Using Science Wisely:
Models, Evidence and the Politics of COVID19


As attractive as it is to think that science exists on a distinctive, untarnished, untrammeled plane, this idealization is dangerously misleading. Science is carried out by real people, within complex social organizations. Debates about science—often civil, occasionally acrimonious—on methods and meaning are the rule.

Which is as it should be: That’s how knowledge advances.

Ignoring what scientists have to teach us about COVID-19 would be a mistake. The virus is not a “hoax.”

But it’s also a mistake to default to the idea that we must “listen to Science,” as if there’s an unambiguous perspective that all researchers share and that all scientific data are established with an equal degree of certainty. This isn’t how science views itself. So we shouldn’t view it that way, either.

Within the universe of the present pandemic, some information seems very well established—the identification of the virus responsible for the condition, for example. Other data, including some very important essential facts, aren’t as clear.

We need to recognize and acknowledge these limitations.

Some people see these limitations are reason not to trust any of the information that comes out of the scientific establishment. For them, the failure of models to perfectly predict the trajectory of the pandemic was enough. What we’ve learned, said New York Post columnist Miranda Devine, is that “computer models are unreliable when it comes to predicting the future.” Instead of relying on supposed experts and their supposed models, she says, we should instead “trust the innate common sense of the American people.”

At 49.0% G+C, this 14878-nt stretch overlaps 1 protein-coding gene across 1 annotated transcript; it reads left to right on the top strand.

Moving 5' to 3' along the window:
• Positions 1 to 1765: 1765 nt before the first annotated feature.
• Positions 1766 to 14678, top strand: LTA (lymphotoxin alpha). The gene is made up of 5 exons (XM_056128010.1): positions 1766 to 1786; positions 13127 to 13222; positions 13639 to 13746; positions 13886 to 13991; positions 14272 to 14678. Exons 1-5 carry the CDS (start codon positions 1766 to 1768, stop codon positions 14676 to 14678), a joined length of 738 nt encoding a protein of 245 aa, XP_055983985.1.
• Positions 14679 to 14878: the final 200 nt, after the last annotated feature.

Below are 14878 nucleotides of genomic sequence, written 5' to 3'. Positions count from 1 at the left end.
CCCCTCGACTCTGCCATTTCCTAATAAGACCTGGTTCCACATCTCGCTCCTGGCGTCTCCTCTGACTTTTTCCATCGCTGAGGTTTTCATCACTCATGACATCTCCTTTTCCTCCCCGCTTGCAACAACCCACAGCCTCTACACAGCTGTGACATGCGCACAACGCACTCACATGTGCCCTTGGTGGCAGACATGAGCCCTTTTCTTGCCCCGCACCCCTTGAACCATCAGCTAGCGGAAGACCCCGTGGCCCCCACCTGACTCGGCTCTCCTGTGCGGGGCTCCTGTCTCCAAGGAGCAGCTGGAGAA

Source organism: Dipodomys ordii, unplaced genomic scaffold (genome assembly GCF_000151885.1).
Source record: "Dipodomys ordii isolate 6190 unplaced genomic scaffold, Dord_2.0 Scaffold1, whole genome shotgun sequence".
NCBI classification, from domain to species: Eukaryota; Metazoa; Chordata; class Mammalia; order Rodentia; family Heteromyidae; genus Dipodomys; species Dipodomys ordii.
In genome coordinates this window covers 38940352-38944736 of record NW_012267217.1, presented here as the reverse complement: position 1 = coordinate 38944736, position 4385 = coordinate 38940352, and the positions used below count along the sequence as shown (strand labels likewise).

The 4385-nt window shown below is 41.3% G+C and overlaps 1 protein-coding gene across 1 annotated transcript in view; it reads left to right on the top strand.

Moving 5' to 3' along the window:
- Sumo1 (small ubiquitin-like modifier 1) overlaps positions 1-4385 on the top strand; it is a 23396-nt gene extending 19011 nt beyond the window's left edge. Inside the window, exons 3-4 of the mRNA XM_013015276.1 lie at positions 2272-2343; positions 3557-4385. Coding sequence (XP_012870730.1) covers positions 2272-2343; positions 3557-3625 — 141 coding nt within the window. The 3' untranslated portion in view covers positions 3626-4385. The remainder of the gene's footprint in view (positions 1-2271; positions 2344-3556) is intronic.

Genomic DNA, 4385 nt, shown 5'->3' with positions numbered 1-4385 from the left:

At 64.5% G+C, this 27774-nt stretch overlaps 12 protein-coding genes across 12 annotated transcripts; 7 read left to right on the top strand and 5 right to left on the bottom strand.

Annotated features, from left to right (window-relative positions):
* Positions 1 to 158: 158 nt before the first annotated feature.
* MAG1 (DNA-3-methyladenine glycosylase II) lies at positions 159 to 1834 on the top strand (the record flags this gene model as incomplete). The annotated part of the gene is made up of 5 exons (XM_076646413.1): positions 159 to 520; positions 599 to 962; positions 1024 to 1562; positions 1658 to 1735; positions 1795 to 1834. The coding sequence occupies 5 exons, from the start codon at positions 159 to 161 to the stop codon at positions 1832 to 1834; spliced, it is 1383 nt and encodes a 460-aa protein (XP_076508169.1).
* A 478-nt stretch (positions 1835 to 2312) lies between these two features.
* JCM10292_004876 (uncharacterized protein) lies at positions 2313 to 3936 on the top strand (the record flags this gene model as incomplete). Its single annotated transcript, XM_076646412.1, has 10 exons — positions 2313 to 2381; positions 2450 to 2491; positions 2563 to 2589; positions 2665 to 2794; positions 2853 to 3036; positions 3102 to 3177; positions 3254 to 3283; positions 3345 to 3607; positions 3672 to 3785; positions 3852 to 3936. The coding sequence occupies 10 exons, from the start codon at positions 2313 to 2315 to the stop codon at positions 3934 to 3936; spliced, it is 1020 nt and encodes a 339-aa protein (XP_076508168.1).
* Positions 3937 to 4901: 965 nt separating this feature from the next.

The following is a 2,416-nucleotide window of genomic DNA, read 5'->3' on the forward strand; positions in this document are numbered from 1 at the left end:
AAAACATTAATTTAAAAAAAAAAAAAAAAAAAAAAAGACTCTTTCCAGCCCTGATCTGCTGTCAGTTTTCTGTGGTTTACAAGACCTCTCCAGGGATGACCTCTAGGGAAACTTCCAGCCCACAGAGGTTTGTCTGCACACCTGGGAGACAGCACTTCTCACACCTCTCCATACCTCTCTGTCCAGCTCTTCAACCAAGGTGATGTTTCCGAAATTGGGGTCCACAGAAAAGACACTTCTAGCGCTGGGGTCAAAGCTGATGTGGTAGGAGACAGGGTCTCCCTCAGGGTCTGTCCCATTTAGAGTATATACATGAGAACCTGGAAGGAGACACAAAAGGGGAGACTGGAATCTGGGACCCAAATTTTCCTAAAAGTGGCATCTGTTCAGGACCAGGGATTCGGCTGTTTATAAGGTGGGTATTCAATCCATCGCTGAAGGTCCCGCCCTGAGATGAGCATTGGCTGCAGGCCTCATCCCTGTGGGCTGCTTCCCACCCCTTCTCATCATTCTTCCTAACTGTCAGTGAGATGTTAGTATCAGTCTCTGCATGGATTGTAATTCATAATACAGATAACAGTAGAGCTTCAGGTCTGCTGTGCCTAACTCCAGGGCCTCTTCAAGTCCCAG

But there are more responsible ways to understand the problems with modeling.

Respected biostatistician Ruth Etzioni, at the Fred Hutch Cancer Research Center in Seattle, recently wrote that the latest version of the Institute for Health Metrics and Evaluation (IHME) model from the University of Washington “makes me cringe.” The changes revised the death projections significantly higher, and Etzioni argues that the modelers got there by making a number of obscure changes to the model, then presented these updates as reflecting simply the consequences of reduced social distancing.

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The Reasonable Person’s Guide to Coronavirus


So this is what we are hearing:

  • COVID-19 is a serious crisis and you need to keep away from people and stay at home.
  • Things are better and we are re-opening restaurants, stores, churches, and hair salons.
  • The death tolls are an underestimate.
  • The death tolls are exaggerated.
  • No need to wear masks, as they don’t help.
  • You should wear a mask.
  • 100,000 Americans will die.
  • Make that 50,000.
  • The virus doesn’t spread through the air easily.
  • Simply being near someone who is talking can give you the virus.
  • Young people are basically immune from serious infection.
  • Anyone can die from it.
  • Hydroxychloroquine and Zithromax will cure it.
  • No, those don’t work.
  • A vaccine is in development.
  • A vaccine might not be available until late 2021, and it might not work great.

You get my point. It’s confusing and it’s frustrating. It’s like the old joke about the weather: if you don’t like the weather here, just wait 5 minutes. So if you hear something that bothers you, just wait 5 minutes and you’ll hear the opposite opinion about COVID-19. Why is this? Why can’t we agree? Why are facts being replaced by opinions?

The Nature of Science